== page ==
More bollocks from harry.
*all* commonly available pipe is half hard these days, and has been so
for many years.
Its perfectly suited to bending with a proper bender. The thing you
can't do so easily with half hard pipe is use a bending spring.
You would not spring bend 22mm or 28mm around your knee - but you might
with a hole through a bit of 2x4 wood - that was my old man's preferred
method. Might stil have said bit of wood kicking around with a nicely
rounded off pair of holes (one for 15, one for 22).
Bending springs are handy if you need to make a few degrees tweak to a
machine bend to fit perfectly - either bending some more or unbending a
tad. Never try without a spring - you can do about 1 degree before it
kinks - been there...
That's not sod's law, it's feckless, profligate, wanton foolishness.
Never, EVER throw anything away. You never know, it might come in, and
even if it doesn't you'll have the continuing pleasure of ownership.
I learnt this principle at my father's knee, and I can look at our
shelves and see items such as a box of Art Deco Bakelite radio knobs, a
collection of Wylex mains plugs, a spokeshave without a blade, a brand
new oil filter for a 1948 Morris Commercial, and a flat iron with a
chunk out of it.
I never throw away useless junk!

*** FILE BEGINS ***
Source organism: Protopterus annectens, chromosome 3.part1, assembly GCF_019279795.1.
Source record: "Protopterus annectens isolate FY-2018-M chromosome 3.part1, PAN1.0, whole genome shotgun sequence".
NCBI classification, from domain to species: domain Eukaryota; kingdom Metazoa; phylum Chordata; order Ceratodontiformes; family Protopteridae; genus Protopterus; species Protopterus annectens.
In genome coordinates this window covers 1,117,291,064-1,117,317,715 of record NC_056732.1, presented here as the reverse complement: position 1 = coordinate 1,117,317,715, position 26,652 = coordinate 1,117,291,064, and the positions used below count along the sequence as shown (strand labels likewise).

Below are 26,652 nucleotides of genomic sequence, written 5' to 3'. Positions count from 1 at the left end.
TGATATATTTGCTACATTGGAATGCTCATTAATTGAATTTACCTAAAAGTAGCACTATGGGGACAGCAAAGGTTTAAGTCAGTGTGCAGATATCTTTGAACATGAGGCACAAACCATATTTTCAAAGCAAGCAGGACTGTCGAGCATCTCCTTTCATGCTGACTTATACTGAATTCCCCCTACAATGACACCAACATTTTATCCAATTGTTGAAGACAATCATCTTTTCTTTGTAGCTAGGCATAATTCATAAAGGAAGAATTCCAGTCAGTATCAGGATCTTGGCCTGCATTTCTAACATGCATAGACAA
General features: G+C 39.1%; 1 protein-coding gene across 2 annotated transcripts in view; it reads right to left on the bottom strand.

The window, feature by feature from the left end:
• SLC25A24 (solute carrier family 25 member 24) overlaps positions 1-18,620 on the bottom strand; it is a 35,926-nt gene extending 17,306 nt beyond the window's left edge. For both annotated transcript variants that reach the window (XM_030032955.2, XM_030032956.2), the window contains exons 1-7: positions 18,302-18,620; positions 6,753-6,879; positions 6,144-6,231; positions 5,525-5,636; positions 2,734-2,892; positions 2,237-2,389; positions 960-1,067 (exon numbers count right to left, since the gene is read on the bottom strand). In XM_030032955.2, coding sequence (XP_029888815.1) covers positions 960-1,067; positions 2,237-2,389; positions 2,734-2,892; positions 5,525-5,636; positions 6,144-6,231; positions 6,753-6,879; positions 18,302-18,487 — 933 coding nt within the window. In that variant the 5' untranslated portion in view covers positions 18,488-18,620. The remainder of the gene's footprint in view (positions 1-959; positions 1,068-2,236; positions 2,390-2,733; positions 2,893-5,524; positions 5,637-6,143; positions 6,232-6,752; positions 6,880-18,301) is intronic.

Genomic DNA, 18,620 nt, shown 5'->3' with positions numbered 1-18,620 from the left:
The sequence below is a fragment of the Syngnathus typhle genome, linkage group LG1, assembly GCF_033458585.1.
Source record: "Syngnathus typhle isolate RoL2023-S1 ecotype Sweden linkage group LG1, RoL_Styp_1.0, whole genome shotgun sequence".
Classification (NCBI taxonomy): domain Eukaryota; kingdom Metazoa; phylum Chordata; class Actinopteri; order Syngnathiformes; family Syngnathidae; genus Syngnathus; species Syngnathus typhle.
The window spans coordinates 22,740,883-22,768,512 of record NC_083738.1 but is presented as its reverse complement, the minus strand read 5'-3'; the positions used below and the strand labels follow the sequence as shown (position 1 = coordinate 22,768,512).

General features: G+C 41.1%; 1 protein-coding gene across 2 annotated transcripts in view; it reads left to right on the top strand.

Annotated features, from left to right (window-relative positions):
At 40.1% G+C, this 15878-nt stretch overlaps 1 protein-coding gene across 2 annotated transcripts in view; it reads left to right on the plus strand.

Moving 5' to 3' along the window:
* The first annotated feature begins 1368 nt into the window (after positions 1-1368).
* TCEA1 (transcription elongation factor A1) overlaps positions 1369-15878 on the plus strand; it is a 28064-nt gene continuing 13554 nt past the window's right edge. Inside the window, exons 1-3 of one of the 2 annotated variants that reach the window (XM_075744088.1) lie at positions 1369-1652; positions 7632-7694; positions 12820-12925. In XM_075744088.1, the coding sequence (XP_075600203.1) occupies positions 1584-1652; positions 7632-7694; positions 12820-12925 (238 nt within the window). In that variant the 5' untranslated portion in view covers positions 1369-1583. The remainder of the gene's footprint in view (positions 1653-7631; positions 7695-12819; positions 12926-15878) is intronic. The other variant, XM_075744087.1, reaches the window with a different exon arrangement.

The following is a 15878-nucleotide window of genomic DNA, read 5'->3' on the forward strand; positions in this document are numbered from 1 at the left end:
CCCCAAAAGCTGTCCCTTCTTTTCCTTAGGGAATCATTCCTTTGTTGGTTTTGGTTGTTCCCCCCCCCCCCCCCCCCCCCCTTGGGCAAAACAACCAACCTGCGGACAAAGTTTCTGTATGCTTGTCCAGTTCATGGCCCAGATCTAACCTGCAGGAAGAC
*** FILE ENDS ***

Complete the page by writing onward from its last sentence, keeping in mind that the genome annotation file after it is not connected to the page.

My father, when he was alive, always kept things claiming they would
come in useful one day. After his death, and my mother wanted to move
house, we had to hire a large skip to get rid of all this useful stuff -
nothing was kept.
I'm trying not to keep anything I haven't used/seen for a couple of
years, especially old electronic equipment. It may have been relatively
expensive when I purchased it when when I upgrade its usually worth next
to nothing and difficult to even give away.
For 28mm, I used dry sand fill, and bent it over a bag of builders sand.
That was after carefully anealing just the area where I wanted it to
bend, and that worked well as it didn't bend outside the freshly
anealed area. The instructions came from a very old book on working
with copper, which I found in a second-hand book stall in Luton market
many years ago. The bend required was only about 20 degrees.
To clean out any sand dust afterwards (as it's a gas pipe), I used the
vacuum cleaner to suck a large cotton wool ball through the pipe many
[email address is not usable -- followup in the newsgroup]
Does anyone know why the move to half-hard tube was made? Was it to
compensate for the tube being thinner with respect to compression fittings?
Apart from such fittings, is there any reason that annealing a section
of tube for bending (as Andrew suggests) would cause any problems?
I've read about doing this - but when I have used a spring for other than
a very gentle bend it has to be 'unwound' to remove. Knowing my luck the
string would simply break. So I'll stick to my pipe bender - which cost a
lot of money ages ago. Now they've come down in price so much there's no
excuse not to have one.
*Funny, I don't remember being absent minded.
Dave Plowman firstname.lastname@example.org London SW
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